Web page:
The White House has announced it would not announce a successor to Federal Reserve Chair Ben Bernanke until the fall. Speculation has centered on Bernanke’s current deputy, Janet Yellen, and Larry Summers, President Obama’s former economic adviser and treasury secretary under President Clinton. Summers’ name has sparked opposition from progressive critics over his role in pushing deregulatory policies that helped cause the financial crisis. He resigned as president of Harvard University in 2006 amidst uproar over his suggestion that women have less innate scientific ability than men.
Supporters of a jailed New York imam have turned in a petition calling for his conviction to be struck down. Yassin Aref was sentenced to 15 years in prison, along with another mosque leader, in 2007 for laundering money as part of a fake terror plot invented by the FBI. Aref’s lawyers now say secret evidence revealed by a Freedom of Information Act request shows the FBI targeted Yassin Aref because they mistook him for an al-Qaeda agent named Mohammed Yasin, who was reportedly killed in an Israeli strike in 2010. Aref’s attorney, Kathy Manley, addressed a rally outside the Federal Courthouse in Binghamton.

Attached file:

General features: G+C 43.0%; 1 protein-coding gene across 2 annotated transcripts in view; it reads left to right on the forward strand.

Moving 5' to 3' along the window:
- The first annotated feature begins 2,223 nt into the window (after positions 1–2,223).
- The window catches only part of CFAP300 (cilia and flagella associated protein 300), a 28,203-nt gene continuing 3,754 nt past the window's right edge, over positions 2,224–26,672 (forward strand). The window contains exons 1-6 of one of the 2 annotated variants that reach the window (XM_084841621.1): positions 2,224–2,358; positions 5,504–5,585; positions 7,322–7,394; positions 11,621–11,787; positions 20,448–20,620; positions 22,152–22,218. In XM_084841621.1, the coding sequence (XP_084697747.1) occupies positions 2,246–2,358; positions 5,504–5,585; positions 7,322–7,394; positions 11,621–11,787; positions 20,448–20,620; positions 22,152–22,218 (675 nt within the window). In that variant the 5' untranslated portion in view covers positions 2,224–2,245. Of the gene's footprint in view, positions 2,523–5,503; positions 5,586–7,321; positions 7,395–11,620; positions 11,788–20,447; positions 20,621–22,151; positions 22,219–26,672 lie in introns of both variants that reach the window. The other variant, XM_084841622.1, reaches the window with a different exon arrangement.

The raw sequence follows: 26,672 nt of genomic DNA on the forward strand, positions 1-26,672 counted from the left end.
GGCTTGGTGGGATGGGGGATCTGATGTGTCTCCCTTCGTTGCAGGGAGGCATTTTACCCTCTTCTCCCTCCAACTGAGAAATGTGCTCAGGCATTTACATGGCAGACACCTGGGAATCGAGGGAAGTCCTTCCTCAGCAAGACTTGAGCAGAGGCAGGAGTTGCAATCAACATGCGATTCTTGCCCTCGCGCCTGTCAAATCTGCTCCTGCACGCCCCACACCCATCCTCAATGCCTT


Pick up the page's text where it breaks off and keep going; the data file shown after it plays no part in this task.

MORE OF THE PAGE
Kathy Manley: "He did witness a loan. And the idea was that the loan was supposed to be money laundering from the sale of a missile. But he was never really told about that. He was never shown the missile. They said that would spook him, because if he knew there was anything like that going on, he would have wanted nothing to do with it. And he even said that he had no interest in supporting terrorism."
New York activist Lynne Jackson delivered the petitions for Aref’s release after walking 133 miles in a "Journey for Justice" from Albany to Binghamton.